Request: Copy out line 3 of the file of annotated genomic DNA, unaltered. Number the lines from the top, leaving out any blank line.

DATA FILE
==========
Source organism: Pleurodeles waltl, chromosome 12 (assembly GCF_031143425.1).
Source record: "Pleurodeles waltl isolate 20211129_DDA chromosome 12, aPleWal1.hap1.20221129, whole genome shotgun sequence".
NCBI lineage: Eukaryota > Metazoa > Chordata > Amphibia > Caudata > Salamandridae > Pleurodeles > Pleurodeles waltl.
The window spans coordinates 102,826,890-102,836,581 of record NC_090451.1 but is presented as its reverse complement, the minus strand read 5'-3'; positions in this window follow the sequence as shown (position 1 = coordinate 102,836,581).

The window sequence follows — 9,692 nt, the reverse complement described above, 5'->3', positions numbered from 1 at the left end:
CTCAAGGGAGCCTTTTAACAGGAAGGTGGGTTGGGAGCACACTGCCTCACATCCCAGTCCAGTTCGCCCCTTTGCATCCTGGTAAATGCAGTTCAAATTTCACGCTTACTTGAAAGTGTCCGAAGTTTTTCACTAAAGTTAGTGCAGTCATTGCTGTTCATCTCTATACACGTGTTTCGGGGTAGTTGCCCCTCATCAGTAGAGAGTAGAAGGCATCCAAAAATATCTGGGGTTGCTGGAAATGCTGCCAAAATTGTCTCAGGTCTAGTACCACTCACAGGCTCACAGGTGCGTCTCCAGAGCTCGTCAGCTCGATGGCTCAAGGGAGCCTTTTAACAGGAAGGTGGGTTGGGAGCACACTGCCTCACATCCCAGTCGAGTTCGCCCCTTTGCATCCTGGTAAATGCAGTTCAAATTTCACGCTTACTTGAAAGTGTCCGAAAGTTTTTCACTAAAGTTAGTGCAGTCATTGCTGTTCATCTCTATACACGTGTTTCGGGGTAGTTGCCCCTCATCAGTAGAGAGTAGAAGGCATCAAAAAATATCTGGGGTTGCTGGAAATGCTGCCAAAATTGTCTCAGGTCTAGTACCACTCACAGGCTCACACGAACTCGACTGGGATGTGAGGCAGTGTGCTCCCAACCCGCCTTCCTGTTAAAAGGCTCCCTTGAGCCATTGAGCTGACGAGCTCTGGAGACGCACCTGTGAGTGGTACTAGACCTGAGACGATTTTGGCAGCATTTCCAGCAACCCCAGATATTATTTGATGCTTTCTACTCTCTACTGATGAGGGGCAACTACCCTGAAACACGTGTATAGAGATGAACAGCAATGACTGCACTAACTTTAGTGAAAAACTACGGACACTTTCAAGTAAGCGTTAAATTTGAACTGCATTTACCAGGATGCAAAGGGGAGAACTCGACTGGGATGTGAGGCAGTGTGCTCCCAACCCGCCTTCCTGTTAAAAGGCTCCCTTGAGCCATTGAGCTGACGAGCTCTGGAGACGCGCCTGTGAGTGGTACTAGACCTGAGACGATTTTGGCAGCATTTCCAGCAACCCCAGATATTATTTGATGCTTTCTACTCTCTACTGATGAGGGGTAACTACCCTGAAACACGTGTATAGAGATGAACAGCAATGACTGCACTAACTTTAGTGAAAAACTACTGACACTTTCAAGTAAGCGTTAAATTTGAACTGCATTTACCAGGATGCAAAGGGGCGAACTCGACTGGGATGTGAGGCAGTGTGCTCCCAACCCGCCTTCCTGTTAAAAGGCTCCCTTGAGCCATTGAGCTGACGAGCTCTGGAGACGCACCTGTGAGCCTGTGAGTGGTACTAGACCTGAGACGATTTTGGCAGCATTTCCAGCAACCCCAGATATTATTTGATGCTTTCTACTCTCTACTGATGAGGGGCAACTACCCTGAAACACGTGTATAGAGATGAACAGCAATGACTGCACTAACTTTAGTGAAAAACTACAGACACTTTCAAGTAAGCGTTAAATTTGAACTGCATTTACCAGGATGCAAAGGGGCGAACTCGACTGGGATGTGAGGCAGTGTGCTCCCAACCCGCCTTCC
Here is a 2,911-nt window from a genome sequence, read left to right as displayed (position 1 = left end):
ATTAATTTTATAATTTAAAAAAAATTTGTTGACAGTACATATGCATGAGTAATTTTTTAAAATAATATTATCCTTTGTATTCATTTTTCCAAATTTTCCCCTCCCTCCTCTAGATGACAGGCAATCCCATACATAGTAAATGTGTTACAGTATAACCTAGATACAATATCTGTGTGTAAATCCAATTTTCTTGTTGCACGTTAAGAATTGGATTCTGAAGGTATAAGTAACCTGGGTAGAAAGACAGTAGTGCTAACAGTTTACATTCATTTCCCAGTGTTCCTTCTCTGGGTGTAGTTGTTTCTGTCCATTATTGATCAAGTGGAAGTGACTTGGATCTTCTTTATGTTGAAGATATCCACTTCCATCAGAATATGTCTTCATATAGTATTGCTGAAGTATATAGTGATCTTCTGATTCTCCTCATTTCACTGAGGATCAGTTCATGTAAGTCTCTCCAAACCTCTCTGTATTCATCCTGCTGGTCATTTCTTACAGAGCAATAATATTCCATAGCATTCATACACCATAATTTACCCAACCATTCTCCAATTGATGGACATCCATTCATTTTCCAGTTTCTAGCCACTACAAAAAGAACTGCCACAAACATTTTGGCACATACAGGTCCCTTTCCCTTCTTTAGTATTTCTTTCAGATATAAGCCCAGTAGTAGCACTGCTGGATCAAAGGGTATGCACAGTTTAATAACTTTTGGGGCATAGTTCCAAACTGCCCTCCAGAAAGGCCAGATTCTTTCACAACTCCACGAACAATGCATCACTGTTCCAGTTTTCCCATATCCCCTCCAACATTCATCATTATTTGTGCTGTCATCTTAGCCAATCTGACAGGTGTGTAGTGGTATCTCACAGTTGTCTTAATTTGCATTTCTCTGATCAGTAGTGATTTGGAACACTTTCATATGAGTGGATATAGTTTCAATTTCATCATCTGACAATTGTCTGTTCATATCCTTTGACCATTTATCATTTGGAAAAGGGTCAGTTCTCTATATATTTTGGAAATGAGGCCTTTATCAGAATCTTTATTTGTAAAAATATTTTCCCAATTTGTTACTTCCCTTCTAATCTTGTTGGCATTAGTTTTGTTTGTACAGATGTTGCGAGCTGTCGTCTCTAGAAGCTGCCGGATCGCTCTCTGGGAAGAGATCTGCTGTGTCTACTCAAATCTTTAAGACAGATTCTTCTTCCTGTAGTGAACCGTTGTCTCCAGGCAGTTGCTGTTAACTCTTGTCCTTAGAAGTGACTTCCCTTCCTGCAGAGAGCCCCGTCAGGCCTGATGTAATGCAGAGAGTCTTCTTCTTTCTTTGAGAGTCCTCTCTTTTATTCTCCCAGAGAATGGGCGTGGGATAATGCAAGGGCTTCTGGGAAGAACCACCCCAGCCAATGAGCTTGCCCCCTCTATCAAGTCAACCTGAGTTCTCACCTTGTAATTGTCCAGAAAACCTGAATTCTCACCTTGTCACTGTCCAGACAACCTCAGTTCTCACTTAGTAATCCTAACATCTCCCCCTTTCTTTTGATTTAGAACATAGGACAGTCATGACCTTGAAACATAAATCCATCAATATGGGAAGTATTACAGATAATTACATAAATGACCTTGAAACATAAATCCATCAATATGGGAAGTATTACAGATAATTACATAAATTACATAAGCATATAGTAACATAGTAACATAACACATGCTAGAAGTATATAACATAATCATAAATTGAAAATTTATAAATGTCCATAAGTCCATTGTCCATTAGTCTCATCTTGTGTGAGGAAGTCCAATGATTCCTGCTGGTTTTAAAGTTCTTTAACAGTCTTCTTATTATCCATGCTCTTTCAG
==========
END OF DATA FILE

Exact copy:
NCBI lineage: Eukaryota > Metazoa > Chordata > Amphibia > Caudata > Salamandridae > Pleurodeles > Pleurodeles waltl.